The first happened when I was on my way home, sitting in a parked jeepney that was waiting to fill up with passengers before leaving. Three little urchins came up – the oldest couldn’t have been more than ten – and started calling out to passers-by to ride the jeepney. “Sakay na!” (“Ride now!”) This is usually done by men called “barkers” who help the jeepney drivers to call for passengers, and get some coins in return. These boys, it turned out, had no money to pay the fare and so were doing this in the hopes of getting a free ride. When the jeepney was full, they clung onto the back of it and rode along. They were in high spirits and joking among themselves. I was amused by their carefree manner even as I felt guilty to be sitting comfortably in the jeepney, having paid the fare, with them hanging onto it from the outside. They looked confident and resourceful in their p…

Building Community II: A Space to be Vulnerable

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In the community where I live now, there are 9 of us from 4 different countries. I have been very grateful for my experiences in this community and for the people in it who are to me examples of generosity and loving service – and witnesses also to the importance of fun and humour in daily life.

My younger brother came to stay with us for a week back in December when I was about to make my first vows. On the last day he said, “I thought this week of living in a convent with sisters was going to be very difficult – but it turned out to be so much fun!”

His statement reminded me of my own surprise the first time I visited an FCJ community. I suppose what I had in mind was the image of serious, holy nuns in habits praying in choir… but the group of smart, capable, funny, joyful motorbike-riding women that I met amazed me and shattered that image for good. (Well, those "holy" nuns still do exist elsewhere perhaps – but not here.)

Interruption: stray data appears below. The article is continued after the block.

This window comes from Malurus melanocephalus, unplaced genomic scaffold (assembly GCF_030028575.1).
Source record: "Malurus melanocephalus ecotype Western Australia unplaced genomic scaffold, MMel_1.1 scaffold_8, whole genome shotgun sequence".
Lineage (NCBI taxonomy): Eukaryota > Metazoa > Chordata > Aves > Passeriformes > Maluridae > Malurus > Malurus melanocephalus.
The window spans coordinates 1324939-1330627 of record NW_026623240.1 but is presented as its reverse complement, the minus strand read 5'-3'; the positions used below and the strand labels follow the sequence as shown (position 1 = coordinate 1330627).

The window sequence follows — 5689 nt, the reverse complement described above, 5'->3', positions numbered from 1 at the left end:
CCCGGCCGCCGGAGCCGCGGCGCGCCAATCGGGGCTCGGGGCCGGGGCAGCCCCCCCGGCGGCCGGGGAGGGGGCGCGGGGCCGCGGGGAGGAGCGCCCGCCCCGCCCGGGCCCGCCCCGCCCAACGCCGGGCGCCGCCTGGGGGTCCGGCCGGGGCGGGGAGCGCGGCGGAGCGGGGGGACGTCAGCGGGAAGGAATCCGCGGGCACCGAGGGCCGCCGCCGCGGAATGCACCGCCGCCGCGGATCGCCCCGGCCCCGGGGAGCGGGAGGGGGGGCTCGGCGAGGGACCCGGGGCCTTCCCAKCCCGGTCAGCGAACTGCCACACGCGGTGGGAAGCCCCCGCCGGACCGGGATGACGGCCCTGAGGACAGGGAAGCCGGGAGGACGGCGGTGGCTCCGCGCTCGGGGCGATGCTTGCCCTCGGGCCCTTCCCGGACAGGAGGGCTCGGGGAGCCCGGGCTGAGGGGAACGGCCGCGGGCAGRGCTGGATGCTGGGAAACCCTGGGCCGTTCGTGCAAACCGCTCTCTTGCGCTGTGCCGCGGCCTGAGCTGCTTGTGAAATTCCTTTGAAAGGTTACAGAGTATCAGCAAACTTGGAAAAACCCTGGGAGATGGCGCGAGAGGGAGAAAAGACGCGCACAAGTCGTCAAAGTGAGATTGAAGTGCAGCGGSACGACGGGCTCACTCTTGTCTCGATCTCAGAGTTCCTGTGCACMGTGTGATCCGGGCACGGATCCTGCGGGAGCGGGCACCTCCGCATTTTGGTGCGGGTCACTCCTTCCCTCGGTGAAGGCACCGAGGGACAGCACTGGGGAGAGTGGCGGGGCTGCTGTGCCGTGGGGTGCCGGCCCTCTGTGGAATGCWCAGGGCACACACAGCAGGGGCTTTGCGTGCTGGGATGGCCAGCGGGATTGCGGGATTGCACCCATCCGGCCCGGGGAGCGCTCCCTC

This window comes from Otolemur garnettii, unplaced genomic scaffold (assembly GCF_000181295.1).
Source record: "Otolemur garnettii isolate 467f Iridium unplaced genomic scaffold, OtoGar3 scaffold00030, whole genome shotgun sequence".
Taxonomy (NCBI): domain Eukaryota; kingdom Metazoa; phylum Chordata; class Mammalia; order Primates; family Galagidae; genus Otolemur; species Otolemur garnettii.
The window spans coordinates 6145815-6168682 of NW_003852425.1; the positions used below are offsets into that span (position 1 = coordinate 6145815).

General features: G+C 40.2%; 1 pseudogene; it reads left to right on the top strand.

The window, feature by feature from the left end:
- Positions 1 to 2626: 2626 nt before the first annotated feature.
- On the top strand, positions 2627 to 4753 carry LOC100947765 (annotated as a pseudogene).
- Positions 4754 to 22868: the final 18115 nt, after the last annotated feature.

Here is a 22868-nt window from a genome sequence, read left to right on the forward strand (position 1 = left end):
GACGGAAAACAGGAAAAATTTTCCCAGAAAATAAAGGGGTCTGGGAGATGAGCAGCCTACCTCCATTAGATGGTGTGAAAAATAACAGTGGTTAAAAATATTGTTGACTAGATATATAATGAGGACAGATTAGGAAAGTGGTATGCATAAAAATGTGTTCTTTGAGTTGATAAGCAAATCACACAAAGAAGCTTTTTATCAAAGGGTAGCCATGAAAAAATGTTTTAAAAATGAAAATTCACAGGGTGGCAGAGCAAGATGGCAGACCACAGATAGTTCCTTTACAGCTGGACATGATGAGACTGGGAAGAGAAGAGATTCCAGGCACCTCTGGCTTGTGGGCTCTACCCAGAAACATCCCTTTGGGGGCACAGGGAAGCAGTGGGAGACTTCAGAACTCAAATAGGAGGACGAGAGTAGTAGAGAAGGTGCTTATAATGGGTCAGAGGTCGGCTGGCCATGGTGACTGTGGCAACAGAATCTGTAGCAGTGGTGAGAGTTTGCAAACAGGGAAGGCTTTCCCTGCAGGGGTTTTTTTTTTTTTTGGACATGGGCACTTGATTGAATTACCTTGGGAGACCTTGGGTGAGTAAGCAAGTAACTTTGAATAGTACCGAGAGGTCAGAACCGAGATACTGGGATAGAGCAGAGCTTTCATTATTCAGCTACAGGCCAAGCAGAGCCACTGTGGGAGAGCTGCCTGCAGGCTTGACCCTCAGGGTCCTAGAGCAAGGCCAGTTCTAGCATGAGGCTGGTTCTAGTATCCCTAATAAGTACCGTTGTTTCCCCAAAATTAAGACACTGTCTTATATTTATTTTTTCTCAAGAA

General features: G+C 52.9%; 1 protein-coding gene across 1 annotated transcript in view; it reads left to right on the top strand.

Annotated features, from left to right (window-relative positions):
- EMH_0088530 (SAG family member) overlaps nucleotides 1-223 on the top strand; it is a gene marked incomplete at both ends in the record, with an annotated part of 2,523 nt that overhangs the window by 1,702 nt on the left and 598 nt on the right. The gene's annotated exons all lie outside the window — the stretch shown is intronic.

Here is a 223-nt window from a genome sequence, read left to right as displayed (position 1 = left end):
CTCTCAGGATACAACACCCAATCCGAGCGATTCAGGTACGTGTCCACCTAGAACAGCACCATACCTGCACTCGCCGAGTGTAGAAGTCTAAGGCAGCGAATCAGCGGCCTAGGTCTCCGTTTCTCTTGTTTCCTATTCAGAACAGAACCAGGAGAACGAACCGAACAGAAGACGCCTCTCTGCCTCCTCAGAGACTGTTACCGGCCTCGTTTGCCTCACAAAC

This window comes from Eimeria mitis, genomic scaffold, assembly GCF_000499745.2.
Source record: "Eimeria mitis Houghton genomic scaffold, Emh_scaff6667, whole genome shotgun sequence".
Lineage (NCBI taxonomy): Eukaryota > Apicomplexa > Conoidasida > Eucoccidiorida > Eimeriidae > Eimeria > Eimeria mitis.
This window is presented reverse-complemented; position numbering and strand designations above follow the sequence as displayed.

At the beginning of this year we had a “communit…

The Close of a Chapter

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Our guest writer this week, Grace, is a Singaporean Roman Catholic. She graduated from the National University of Singapore, Faculty of Law in mid-2018 and recently entered practice. This reflection was written just before entering the working world, looking back on God’s hand revealed through four years of law school.


It’s been two months since my last university exam, and it’s now one day before I officially enter the work force. I thought I’d write a reflection on these past four years, and I thought I’d begin with a prayer I wrote just before entering university:

To remember what defines me: values, and not the institutions which uphold them. To believe the best in people: and include in those, myself. To remain open to the joys which God brings my way when I am not looking. To remain humbly, God’s servant: To remember my purpose, which must always be tethered to love and how best to serve. To be comfortable in the silence and allow God’s peace to transcend the noise of daily life.…

Building Meaningful Community

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Two acquaintances of mine are going to set aside all other commitments this year to spend six months living with a small group of people from different countries, whom they don’t yet know. With this little international community, they will practice living simply, do some studying, and then go out to share their faith with other people.

I was surprised to hear of their plans, and even more to hear that in recent years more young Catholics in Singapore have been showing interest in similar ventures.

“It was really the idea of community that drew me to this,” one of them explained to me. Funnily enough, the other friend had the opposite perspective: “What made me doubtful about this was whether I could accept living in community,” she said. “I like living on my own and having my own space.”

Despite their seemingly different viewpoints, I think they were both united in realising the centrality of community in the work they were going to undertake. They could see that community living wa…